More airlines will follow Lufthansa in imposing GDS fee, says Ryanair

More airlines will follow Lufthansa in imposing GDS fee, says Ryanair

More legacy airlines will follow the lead of Lufthansa and impose a fee on GDS bookings, Ryanair has predicted.

Speaking at Phocuswright Europe, Kenny Jacobs, the budget carrier's chief marketing officer, said he understood why the German airline imposed the controversial €16 per booking fee although he described the move as "brave".

He said as well as taking a stance on indirect bookings the airline was also at the same time battling its pilots and cabin crew and rivals like Ryanair in short-haul routes and Gulf carriers in long-haul.

"To take on another battle and open up another front is quite brave but they have got the benefit of cheaper fuel so it's probably the right time to do it. I get why they are doing it and I do not think they will be the last of the legacy carriers to try it," Jacobs said.

The era of cheap fuel means "a lot of shit airlines are looking good" but it will come to an end, said Jacobs, and once that happens he predicted there will be further consolidation in the sector.

"Fuel will go back up above $80 in the next three years," he said, "and we will see more consolidation." Jacobs said this will see the share of low cost airlines rise from over 30% today to more like 70% to 80%.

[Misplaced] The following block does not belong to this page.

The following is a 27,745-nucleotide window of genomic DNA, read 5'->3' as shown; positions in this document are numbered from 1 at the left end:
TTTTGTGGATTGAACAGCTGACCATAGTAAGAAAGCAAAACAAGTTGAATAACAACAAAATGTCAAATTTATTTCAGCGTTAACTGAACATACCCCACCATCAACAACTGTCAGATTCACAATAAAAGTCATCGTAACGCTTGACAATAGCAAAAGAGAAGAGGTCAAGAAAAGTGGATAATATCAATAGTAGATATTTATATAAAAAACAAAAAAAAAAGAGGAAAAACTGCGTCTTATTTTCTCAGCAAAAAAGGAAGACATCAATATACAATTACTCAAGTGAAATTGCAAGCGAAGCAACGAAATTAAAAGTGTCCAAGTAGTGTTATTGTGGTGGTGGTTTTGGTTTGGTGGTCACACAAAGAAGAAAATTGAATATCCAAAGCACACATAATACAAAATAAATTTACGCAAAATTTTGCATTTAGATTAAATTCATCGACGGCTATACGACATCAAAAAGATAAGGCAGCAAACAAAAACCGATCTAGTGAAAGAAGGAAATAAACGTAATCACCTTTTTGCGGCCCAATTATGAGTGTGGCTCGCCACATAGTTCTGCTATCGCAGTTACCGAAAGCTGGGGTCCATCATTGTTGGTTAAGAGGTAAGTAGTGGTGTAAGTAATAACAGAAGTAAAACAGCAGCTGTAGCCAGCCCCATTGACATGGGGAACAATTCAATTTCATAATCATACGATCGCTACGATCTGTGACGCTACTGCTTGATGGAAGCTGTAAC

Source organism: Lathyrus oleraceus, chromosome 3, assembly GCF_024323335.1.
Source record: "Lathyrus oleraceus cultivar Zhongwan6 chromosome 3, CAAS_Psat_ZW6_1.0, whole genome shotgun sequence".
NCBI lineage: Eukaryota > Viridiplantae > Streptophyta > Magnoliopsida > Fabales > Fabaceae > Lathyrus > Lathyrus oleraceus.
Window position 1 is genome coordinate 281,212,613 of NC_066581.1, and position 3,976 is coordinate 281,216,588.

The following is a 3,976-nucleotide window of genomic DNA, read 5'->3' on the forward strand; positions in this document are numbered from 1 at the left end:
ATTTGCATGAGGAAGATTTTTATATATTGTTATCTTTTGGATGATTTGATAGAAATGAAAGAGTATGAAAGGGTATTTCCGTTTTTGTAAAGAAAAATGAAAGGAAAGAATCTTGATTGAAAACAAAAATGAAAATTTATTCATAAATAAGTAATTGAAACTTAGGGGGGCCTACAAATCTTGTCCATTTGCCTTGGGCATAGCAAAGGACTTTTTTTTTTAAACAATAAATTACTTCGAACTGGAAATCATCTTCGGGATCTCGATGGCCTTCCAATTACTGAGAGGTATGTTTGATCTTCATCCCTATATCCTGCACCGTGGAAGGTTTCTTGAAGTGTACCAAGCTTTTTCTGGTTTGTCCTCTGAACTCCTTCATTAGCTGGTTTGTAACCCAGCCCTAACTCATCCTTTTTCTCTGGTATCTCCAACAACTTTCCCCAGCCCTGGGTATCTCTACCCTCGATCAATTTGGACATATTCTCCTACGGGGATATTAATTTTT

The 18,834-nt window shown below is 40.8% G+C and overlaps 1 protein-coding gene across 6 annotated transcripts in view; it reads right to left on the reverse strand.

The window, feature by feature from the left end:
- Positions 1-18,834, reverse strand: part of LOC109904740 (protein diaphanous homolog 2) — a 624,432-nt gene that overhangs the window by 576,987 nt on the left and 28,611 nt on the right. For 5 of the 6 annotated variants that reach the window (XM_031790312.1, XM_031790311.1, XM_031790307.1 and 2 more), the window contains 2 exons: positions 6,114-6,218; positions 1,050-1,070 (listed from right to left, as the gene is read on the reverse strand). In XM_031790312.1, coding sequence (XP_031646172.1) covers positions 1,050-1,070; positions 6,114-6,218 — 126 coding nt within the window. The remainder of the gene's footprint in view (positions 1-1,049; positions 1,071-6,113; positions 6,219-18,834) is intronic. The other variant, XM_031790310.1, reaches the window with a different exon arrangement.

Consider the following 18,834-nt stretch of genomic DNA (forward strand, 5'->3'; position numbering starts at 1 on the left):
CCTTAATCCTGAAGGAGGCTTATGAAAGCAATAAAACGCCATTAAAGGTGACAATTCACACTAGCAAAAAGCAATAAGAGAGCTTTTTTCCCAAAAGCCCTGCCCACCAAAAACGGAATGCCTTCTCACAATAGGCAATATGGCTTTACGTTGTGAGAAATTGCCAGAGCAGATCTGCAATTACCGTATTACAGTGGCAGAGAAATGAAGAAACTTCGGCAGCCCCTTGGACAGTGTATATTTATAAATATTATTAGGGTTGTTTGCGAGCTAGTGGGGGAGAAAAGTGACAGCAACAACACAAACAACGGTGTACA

Jacobs set out Ryanair's intention to drive further direct bookings through improving its website and app to merchandise more ancillaries and he said the airline would talk to corporates to agree direct deals but would not do business with travel agents.

"People are more savvy. that's reduced the service travel agents can provide. If you are going to a complicated place and need to package it up that's a different thing. We do not want a middle man in the mix that wants to take a cut. That's why we will deal with corporates ourselves."

Asked about the ongoing legal dispute with Google and European OTA eDreams over what Ryanair sees as the agent's attempts to pass itself off as Ryanair in search results, Jacobs said: "For me it's simple. If you go on Google and put in Ryanair you are looking for Ryanair.

"Google will give you the usual nonsense that it's the algorithm - it's bullshit. If people come to Google and want Ryanair, give them Ryanair."

Jacobs said most customers who end up on eDreams having searched for Ryanair believe they are on the airline's site but end up paying additional booking fees. "It's just not good," he said, adding that courts and regulators in countries like Germany and the UK are starting to crack down on online "imposters".

"If I was Google I would sort my shit out before the courts do. There are plenty of judges in Europe who would love to have a go at Google. This is one way of doing it."

Comments

This is a community-moderated forum.
All post are the individual views of the respective commenter and are not the expressed views of Travel Weekly.
By posting your comments you agree to accept our Terms & Conditions.

More in News